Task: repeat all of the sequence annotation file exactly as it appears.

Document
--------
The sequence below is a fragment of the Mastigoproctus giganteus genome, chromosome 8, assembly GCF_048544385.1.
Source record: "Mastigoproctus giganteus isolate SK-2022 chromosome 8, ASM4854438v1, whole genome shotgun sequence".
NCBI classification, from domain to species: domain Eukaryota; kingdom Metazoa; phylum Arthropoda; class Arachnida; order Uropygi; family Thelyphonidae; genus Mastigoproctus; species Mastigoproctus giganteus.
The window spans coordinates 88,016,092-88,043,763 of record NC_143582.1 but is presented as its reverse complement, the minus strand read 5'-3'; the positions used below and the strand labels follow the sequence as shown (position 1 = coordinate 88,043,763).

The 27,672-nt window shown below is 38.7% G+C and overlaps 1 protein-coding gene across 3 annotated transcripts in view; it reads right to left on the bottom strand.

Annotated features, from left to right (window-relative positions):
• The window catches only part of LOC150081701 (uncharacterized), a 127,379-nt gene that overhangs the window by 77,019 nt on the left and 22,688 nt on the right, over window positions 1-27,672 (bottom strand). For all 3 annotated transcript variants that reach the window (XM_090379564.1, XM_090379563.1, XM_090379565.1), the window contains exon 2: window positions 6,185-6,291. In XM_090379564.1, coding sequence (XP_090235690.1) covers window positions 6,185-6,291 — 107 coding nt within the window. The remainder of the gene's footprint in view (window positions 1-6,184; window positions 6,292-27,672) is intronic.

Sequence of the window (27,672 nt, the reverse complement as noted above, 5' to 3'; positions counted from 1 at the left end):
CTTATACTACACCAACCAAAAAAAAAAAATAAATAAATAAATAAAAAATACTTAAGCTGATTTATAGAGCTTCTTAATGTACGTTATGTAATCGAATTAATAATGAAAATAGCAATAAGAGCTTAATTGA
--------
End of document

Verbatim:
The sequence below is a fragment of the Mastigoproctus giganteus genome, chromosome 8, assembly GCF_048544385.1.
Source record: "Mastigoproctus giganteus isolate SK-2022 chromosome 8, ASM4854438v1, whole genome shotgun sequence".
NCBI classification, from domain to species: domain Eukaryota; kingdom Metazoa; phylum Arthropoda; class Arachnida; order Uropygi; family Thelyphonidae; genus Mastigoproctus; species Mastigoproctus giganteus.
The window spans coordinates 88,016,092-88,043,763 of record NC_143582.1 but is presented as its reverse complement, the minus strand read 5'-3'; the positions used below and the strand labels follow the sequence as shown (position 1 = coordinate 88,043,763).

The 27,672-nt window shown below is 38.7% G+C and overlaps 1 protein-coding gene across 3 annotated transcripts in view; it reads right to left on the bottom strand.

Annotated features, from left to right (window-relative positions):
• The window catches only part of LOC150081701 (uncharacterized), a 127,379-nt gene that overhangs the window by 77,019 nt on the left and 22,688 nt on the right, over window positions 1-27,672 (bottom strand). For all 3 annotated transcript variants that reach the window (XM_090379564.1, XM_090379563.1, XM_090379565.1), the window contains exon 2: window positions 6,185-6,291. In XM_090379564.1, coding sequence (XP_090235690.1) covers window positions 6,185-6,291 — 107 coding nt within the window. The remainder of the gene's footprint in view (window positions 1-6,184; window positions 6,292-27,672) is intronic.

Sequence of the window (27,672 nt, the reverse complement as noted above, 5' to 3'; positions counted from 1 at the left end):
CTTATACTACACCAACCAAAAAAAAAAAATAAATAAATAAATAAAAAATACTTAAGCTGATTTATAGAGCTTCTTAATGTACGTTATGTAATCGAATTAATAATGAAAATAGCAATAAGAGCTTAATTGA